- Net Income from Investment Properties in Lower Town
- Capitalization of Investment Properties in Lower Town
- Prices of Income Properties in Lower Town
- Tenant Reliability in Lower Town
- Who rents apartments in Lower Town?
- Supply and Demand Indicators
- Appreciation of Investment Properties in Lower Town
- Wrapping Up the Analysis
In Lower Town, the rent to value ratio is high. As such, cash flow positivity is achievable with a small upfront investment.
Proximity to social services distinguishes Lower Town real estate investments. Investors must understand how that proximity will shape their investment in the neighbourhood.
To help you understand real estate investments in Lower Town, this article pairs neighbourhood-level data with expert analysis by investment realty specialist, John Castle.
|Real Appreciation Since 2010||22%||4.8%|
|Average Credit Rating||759||735|
Net Income from Investment Properties in Lower Town
Rent, turnover, and vacancy contribute to the income realized from investment properties. In this section, we look at each of those metrics in the north and south of Lower Town. We will also compare them with the rest of Ottawa.
How much is rent in Lower Town?
Lower Town income properties generate 10% more rent per unit than the Ottawa median. Rents are highest near Rideau Street.
Between 2018 and 2019, Lower Town rents increased 50% faster than rents in Ottawa. Most of that increase is attributable to increases near Rideau Street.
Change between 2019 and 2018.
How often do tenants turnover in Lower Town?
Tenant turnover is roughly comparable to turnover in Ottawa overall. Consider the following one year (left) and five year (right) turnover rates.
The tenant-initiated rate of turnover correlates with crime in the neighbourhood. The higher crime rate near Rideau Street may explain its higher turnover rate.
This map of assaults agrees with the research: crime correlates with tenant turnover and is more prevalent within 400m of shelters.
This map of various crimes also agrees with the research: crime correlates with tenant turnover and is more prevalent within 400m of shelters.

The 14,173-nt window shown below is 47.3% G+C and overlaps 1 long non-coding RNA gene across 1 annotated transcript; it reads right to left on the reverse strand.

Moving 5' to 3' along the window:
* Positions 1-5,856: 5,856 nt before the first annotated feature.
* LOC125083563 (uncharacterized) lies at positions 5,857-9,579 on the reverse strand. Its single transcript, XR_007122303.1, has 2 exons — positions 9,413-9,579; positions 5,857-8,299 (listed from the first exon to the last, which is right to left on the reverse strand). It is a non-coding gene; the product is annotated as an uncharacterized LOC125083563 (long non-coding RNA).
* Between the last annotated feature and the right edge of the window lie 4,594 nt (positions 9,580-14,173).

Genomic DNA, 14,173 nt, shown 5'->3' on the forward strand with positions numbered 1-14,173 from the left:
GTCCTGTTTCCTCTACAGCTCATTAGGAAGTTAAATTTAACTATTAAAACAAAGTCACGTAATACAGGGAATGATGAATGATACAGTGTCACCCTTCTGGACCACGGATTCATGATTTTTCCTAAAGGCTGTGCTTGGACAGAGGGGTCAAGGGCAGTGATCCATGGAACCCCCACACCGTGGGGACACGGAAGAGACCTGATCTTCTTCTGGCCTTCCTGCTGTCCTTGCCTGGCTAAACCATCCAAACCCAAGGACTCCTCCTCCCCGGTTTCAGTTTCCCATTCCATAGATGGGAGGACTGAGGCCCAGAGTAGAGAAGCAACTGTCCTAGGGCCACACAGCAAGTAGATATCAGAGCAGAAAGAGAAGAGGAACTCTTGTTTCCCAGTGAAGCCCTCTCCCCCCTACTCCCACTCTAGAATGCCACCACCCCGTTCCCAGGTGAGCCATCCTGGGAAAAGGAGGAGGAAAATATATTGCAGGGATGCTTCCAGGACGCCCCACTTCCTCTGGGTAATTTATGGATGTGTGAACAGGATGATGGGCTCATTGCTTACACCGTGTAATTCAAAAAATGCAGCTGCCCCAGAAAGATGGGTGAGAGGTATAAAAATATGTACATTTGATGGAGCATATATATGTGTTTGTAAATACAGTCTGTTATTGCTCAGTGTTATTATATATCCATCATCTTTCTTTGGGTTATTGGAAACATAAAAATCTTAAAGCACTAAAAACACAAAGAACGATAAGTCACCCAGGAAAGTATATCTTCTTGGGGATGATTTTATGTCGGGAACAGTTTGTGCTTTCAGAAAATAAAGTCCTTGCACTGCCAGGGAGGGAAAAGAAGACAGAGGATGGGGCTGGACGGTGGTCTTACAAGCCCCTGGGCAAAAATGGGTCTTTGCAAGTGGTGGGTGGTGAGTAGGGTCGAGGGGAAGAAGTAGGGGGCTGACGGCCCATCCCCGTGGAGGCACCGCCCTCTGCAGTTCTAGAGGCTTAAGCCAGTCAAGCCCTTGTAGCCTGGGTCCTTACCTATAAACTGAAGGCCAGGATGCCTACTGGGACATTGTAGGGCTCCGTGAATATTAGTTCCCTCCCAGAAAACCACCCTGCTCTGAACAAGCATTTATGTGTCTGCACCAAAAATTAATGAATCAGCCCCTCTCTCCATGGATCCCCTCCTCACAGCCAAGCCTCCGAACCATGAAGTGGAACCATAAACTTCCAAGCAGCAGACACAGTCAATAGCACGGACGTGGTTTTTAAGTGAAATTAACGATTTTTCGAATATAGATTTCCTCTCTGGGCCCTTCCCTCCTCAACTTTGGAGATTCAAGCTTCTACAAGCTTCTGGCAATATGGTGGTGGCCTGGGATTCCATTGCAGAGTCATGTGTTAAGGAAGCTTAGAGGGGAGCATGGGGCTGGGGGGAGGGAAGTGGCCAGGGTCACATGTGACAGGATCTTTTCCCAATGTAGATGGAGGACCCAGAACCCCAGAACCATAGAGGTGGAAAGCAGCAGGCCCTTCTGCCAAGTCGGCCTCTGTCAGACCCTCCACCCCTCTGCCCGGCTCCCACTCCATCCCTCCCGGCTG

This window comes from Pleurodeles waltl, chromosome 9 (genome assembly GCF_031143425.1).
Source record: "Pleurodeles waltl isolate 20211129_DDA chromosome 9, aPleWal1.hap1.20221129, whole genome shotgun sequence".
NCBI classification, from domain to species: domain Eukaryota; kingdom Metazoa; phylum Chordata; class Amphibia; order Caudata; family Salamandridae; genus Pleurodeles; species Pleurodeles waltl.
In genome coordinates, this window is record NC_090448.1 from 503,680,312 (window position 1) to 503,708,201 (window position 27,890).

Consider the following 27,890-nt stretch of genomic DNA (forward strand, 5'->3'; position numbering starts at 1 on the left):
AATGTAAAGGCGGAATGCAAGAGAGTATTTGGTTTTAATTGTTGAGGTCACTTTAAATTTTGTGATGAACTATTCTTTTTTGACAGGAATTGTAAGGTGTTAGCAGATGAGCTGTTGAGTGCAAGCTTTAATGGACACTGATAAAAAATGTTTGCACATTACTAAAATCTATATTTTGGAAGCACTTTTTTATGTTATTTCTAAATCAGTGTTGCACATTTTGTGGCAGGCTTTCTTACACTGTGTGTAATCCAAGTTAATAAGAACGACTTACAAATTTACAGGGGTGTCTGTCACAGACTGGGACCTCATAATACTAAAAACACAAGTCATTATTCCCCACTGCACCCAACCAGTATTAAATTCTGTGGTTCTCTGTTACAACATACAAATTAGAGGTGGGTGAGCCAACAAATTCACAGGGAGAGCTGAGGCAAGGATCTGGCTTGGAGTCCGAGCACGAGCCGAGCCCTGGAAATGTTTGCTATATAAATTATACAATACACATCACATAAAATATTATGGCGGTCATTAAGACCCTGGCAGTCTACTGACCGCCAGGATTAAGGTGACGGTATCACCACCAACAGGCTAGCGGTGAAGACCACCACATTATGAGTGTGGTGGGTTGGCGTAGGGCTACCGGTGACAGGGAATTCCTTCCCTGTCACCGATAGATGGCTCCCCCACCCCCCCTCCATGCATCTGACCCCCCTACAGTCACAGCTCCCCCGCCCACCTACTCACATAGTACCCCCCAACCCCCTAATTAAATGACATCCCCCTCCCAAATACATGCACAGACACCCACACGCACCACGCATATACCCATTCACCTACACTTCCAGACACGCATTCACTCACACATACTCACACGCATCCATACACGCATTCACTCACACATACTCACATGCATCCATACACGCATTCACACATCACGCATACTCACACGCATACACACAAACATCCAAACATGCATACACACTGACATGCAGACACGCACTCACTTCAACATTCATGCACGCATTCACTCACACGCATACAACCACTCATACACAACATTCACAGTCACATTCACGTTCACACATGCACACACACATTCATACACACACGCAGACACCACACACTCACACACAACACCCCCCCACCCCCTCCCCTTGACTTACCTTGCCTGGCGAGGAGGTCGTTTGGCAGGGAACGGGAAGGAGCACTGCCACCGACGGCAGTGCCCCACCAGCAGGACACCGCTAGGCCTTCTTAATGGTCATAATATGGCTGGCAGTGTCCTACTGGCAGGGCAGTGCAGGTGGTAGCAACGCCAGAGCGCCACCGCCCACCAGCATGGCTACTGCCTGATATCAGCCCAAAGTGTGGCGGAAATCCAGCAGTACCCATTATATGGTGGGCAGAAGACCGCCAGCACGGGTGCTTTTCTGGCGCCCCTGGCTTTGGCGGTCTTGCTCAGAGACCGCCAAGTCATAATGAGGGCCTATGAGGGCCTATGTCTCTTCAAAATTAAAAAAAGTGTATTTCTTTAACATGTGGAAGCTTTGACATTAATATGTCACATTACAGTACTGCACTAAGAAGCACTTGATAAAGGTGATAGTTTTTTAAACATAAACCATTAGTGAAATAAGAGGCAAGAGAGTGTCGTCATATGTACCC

What is the vacancy rate in Lower Town?
At 1/6th of the vacancy rate across the city, vacancy in Lower Town is negligible.
Capitalization of Investment Properties in Lower Town
Income properties in Lower Town capitalize faster than those in other central neighbourhoods.
Prices of Income Properties in Lower Town
Multifamily Property Prices in Lower Town
On a per-unit basis, the median sale price of a multiplex in Ottawa is 28% higher than in Lower Town.
Single Family Investment Prices in Lower Town
The median sale price of a single family home in Lower Town is typical for Ottawa. Distance from Rideau St. adds value – even when we account for differences in repair and size.
Tenant Reliability in Lower Town
In this section, we look at what the data says about tenant reliability. Specifically, we’ll look at credit scores and income relative to rents. We also consider income sources not represented in the statistics.
Do tenants miss payments?
Credit data suggest that residents pay their rent. The average TransUnion credit score in Canada is 655. In Ottawa, the average score is 759. In Lower Town, the average is 735. That is still within the range deemed ‘good’ by most scales – but it is lower than city average.
We can attribute some of the difference to the prevalence of renters in Lower Town. Renters have lower credit scores than homeowners do. However, that doesn’t account for the entire difference. Credit scores are higher in other Ottawa neighbourhoods where renters predominate.
That said, relative to socioeconomically similar neighbourhoods, credit scores in Lower Town are excellent:
Are tenants able to afford their units?
The rent to income ratio near Rideau is the second highest in the city. Only tenants in the neighbouring Byward Market spend more of what they make on rent.
Do government subsidies affect affordability statistics?
Probably. Subsidized rents are recorded at their pre-subsidized value. Consequently, unaffordability in Lower Town is worse than the data suggest. Per capita, there are more subsidized units in Lower Town than there are in Ottawa. As such, unaffordability remains worse even in the relative sense. Consider the following data on the prevalence of subsidized rental units
Do scholarships and family support of students affect affordability?
Given its proximity to Sandy Hill, you might assume residents near Rideau are students. Accordingly, you might also assume that residents receive scholarships and family support. If so, their real income would be higher than in the data indicate.
However, the data suggest that residents near Rideau are not students. In student neighbourhoods, part-time employment is high, but full-time and non-employment are low.